Water therapy, also known as aquatic therapy, aquatic rehabilitation, therapeutic aqua exercise, pool therapy or hydrotherapy, is becoming a popular alternative to traditional therapy methods because of its ability to be safer for all ages and fitness levels. Participating in this type of activity includes any exercises or therapy done partly submerged in water, usually in a pool, but it could be any other type of aquatic environment. What makes hydrotherapy different from utilizing water settings for regular exercising is that it incorporates a trained professional supervising the experience and is recommended as a treatment to a patient. An insurance provider also most likely covers the therapy. Aquatic exercise is usually done in groups, though not always, and wouldn’t be covered by insurance or necessarily supervised by a professional.
Why Do Aquatic Therapy?
Doing exercises in a pool versus on land provides a lot of benefits. The way water supports body weight creates an environment that is easier to move in and improves flexibility. Water also strengthens muscles by providing resistance to the exercise movements. The water’s buoyancy decreases any stress on joints that may otherwise inhibit the body’s ability to complete the exercise safely and consistently. The pressure of the water supports the body and provides the perfect workout environment. Water’s properties make it easy for people seeking treatment to safely heal, while also granting quicker recovery times and boosted levels of fitness. Hydrotherapy strives to assist patients with movement; enhance aerobic capacity; improve balance, coordination and flexibility; and build muscle endurance and strength all while encouraging relaxation and reducing stress.
Before jumping into the pool for therapy, you will need to get your doctor’s opinion on whether water therapy is for you. After you receive the OK, you will choose or be assigned a hydrotherapy professional to work with. Even though you’ll be surrounded by water, be sure to drink plenty before beginning your exercises. You won’t realize you’re sweating even if you are. Other ways to prepare for the water is to purchase water shoes for traction, noodles or other flotation devices to utilize in deeper water, webbed gloves, kickboards and weights. When working with a professional, however, these items will most likely be supplied to you.
7 Simple Aquatic Exercises and Benefits
Now that you understand what water therapy is, its benefits as a whole and how to prepare yourself for the experience, take a look at these seven exercises and the areas of the body they specifically benefit. Remember, to participate in hydrotherapy, you would be working with a trained professional. Listening to this professional comes before incorporating anything you’ve learned elsewhere. Your supervisor will be up-to-date on your specific needs and know best how to help you. Taking that into consideration, the following are simple exercises to help build endurance, muscle and strength during your recovery process.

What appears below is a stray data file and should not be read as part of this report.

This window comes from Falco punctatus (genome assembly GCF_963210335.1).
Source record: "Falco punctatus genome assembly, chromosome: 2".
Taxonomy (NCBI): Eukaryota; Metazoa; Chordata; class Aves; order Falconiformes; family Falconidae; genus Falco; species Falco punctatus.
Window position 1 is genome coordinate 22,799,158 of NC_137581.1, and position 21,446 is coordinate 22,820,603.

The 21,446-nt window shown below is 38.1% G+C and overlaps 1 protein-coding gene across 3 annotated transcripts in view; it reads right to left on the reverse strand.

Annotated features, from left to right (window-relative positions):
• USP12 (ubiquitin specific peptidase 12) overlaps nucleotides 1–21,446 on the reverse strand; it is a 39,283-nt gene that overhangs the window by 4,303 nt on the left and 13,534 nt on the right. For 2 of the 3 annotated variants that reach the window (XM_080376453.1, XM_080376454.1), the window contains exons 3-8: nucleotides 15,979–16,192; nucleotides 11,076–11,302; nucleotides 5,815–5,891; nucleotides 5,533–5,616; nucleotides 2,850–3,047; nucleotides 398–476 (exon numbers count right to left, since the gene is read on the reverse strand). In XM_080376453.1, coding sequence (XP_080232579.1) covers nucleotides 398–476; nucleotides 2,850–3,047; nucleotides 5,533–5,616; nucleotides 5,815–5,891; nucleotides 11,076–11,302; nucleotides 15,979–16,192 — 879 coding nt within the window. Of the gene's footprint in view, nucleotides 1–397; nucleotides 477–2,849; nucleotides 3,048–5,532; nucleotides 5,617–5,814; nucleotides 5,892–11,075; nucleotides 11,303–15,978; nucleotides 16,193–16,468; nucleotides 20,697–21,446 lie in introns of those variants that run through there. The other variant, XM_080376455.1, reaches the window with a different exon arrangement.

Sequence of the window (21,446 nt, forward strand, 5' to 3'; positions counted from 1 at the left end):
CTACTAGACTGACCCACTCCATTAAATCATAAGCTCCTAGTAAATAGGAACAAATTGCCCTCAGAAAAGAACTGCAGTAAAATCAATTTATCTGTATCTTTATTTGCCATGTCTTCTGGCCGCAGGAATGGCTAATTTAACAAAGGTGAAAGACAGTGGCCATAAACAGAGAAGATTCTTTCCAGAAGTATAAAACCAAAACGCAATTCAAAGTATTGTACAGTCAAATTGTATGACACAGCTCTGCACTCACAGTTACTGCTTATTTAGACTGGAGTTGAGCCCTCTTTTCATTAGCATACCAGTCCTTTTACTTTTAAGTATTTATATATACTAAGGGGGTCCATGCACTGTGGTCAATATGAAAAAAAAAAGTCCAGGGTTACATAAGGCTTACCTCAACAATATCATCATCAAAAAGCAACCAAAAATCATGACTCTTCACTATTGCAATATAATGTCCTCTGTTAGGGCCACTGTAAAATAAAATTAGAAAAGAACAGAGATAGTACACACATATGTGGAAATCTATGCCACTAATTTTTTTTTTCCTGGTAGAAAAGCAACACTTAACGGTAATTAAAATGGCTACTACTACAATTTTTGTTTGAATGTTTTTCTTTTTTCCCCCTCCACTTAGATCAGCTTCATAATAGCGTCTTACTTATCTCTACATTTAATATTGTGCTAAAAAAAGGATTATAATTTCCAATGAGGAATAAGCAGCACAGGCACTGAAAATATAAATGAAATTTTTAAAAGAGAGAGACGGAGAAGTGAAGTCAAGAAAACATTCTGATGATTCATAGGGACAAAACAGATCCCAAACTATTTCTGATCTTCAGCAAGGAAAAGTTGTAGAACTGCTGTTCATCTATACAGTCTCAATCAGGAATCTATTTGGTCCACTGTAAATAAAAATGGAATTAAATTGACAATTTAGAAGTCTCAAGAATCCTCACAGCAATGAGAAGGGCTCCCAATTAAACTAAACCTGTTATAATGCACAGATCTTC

Take a pool noodle and hold it out in front. As you lean forward into the noodle, keep your elbows pointing downward, and your body will take on a plank position with the noodle submerged underwater. Hold this formation as long as you can or for 30-60 seconds, whichever comes first.
By doing a plank, you are strengthening your core by engaging your abdomen, obliques and spine, but it is a whole body exercise and will translate into other areas of your workout, giving you a greater benefit overall.
2. Walking, Jogging or Running
This exercise can be done on your own without any equipment, or you may want to utilize an underwater treadmill. When doing it manually, take your place in the pool at waist- or chest-leveled water. You can just walk forward or alternate walking 15 steps forward followed by 15 steps backward, or whatever number you choose. To increase difficulty, increase your speed. You can alternate with jogging to increase the intensity even more. Do this exercise for about five minutes.
Using an underwater treadmill, if you have one available to you, is also a great option. Underwater running is similar to running on land in both form and cardiovascular benefits. Running in water, however, forces your muscles to do more work than if you were running through the air. This gives you a solid workout without having to run as far or as fast as you normally would by running outside. Wear minimal clothing that’s fitted, such as spandex or even regular swimwear, and you can choose to run in shoes or barefoot.